Friday, December 27, 2002

Old theaters renovated to spruce up downtowns

Many hope restored buildings will revitalize areas

The Associated Press

GLASGOW, Ky. - The renovation of an aging but exquisite movie theater in Glasgow is just one of many going on in Kentucky, as cities look to lure people back to Main Street.

"Practically everyone who grew up here has memories of this place," Rhonda Trautman, director of the Renaissance Main Street program for Glasgow, said of The Plaza theater. The city bought it for $200,000 last year from a Barren County family and is working on a major renovation.

"We see this as a major hook that will help pull in other downtown projects," said Ms. Trautman. "... It's just something that the community has almost demanded."

In at least a dozen small Kentucky cities, preservationists, downtown developers and local officials are joining forces to renovate historic downtown theaters.

"They're an essential part of the mix in terms of getting people to come down to that area and stay in that area," said Terrance Demas, executive director of the League of Historic American Theatres.

But in Kentucky, renovation projects on such buildings are in various stages of completion in Ashland, Benham, Bowling Green, Cumberland, Elizabethtown, Frankfort, Harrodsburg, Hopkinsville, Maysville, Springfield and Winchester, in addition to Glasgow.

Years ago, the Kentucky Heritage Council compiled a list of 51 historic theaters still standing in the state. But many of them have been demolished since then, said Scot Walters, a historic preservationist for the council.

In Glasgow, the Plaza building - with its separate entrances from the days of segregation - survived, although it needs a new roof, new plumbing, a stage expansion, extensive mold removal, rebuilt seats, rewiring and a climate control system. Including the purchase price, the renovation project will cost about $1.8 million and will take about five years to complete.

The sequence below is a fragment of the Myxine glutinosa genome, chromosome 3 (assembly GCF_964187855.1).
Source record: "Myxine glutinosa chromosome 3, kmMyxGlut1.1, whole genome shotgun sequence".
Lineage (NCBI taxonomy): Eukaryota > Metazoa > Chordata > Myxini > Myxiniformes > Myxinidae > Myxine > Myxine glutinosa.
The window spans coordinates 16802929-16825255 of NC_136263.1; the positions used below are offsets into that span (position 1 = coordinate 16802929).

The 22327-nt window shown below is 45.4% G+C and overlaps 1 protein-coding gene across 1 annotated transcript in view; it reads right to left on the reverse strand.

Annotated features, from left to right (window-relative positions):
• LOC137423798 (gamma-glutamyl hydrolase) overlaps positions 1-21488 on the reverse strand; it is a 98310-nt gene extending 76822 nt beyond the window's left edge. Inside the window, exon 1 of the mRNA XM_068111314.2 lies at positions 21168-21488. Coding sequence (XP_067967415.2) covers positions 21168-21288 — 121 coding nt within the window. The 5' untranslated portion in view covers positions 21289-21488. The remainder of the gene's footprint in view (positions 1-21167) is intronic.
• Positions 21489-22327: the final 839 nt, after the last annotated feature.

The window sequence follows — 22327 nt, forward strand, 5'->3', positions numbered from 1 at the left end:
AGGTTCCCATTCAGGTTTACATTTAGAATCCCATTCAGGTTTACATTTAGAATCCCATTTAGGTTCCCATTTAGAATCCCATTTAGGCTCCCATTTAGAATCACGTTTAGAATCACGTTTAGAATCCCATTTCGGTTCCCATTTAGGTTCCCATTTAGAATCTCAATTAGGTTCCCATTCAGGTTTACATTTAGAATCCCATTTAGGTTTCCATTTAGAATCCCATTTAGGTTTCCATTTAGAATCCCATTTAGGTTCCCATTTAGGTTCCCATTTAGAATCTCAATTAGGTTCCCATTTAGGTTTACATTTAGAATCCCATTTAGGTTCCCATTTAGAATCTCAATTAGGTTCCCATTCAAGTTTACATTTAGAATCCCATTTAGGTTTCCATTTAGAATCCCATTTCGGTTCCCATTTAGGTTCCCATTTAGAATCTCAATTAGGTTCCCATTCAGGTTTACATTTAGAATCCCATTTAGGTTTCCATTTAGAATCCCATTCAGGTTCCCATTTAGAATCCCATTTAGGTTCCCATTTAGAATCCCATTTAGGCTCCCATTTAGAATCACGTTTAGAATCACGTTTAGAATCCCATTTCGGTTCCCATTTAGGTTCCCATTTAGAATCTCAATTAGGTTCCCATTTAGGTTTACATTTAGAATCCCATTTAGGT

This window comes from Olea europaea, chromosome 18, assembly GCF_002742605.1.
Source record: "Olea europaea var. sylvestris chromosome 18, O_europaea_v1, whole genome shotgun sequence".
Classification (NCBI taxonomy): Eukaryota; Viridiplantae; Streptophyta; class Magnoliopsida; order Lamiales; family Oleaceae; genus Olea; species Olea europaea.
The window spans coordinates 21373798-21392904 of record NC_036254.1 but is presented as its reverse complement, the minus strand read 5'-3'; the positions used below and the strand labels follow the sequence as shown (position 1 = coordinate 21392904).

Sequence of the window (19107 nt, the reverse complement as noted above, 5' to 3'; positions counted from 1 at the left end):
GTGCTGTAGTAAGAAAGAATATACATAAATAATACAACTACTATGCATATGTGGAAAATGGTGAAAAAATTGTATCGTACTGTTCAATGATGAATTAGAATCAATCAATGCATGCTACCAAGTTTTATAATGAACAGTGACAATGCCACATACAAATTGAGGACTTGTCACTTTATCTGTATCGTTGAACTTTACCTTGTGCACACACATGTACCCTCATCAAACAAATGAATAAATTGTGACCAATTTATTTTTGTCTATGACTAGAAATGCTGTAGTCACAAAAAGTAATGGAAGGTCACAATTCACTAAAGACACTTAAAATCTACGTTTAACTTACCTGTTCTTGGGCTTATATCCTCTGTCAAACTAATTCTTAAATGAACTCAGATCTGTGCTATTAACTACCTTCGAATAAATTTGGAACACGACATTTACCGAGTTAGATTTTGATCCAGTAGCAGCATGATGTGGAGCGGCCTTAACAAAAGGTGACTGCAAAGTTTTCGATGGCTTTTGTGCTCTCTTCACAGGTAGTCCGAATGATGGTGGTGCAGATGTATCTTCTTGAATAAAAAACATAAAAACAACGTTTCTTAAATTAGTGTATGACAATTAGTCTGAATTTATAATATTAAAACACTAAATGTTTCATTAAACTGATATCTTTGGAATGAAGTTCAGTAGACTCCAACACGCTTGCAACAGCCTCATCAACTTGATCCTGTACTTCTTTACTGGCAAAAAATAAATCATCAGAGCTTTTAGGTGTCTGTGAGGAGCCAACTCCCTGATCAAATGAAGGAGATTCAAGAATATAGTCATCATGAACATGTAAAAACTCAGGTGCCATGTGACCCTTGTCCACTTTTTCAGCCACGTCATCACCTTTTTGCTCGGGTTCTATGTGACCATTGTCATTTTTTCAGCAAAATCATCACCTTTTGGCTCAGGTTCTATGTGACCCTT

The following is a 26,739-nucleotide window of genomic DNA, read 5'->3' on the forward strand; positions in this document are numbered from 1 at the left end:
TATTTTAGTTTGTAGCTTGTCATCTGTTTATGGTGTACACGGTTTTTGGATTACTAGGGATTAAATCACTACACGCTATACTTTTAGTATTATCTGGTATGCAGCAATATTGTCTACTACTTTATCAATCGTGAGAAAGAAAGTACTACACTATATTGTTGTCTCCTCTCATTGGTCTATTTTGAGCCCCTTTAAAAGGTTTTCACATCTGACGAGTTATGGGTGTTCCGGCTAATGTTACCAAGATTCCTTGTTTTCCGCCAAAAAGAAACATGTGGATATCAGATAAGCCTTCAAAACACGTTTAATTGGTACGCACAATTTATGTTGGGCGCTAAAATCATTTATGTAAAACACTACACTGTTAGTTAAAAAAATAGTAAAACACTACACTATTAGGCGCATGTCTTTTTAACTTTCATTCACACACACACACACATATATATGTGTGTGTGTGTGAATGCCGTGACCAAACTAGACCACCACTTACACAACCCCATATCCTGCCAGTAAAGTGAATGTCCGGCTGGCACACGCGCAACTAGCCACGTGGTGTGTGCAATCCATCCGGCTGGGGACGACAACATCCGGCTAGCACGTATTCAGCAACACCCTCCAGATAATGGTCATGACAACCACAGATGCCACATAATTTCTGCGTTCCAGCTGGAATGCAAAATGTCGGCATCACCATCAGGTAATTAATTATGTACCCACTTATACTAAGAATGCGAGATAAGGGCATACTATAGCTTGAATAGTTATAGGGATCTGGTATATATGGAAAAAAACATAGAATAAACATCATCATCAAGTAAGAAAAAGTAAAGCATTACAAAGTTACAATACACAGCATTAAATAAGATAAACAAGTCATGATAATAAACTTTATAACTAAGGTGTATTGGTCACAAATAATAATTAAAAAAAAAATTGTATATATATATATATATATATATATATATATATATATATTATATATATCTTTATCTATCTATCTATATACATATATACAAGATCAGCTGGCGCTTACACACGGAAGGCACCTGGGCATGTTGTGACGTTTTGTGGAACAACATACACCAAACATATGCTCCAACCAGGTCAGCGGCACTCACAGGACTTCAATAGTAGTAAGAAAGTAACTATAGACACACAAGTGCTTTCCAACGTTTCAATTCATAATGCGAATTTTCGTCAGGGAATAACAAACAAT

Glasgow Mayor Charles Honeycutt said the renovation could have an impact on the owners of other downtown buildings, encouraging them to make improvements.

"When we get it really fixed up as a showplace, I think that's a definite encouragement for others to take pride in their buildings," he said.

Roger Stapleton, state coordinator for the Kentucky Main Street program, said renovations of historic theaters are "a critical component" of downtown revitalization projects.

"It's not the sole turnaround component for the downtown," he said. "Obviously the downtown is no longer going to be the retail center it was in the '50s and '60s, but there has to be a good mix providing for a 24-hour life cycle."

The old theaters create a natural anchor, said Mr. Demas.

"For many communities the theater was where they all got together on a Friday or Saturday night."

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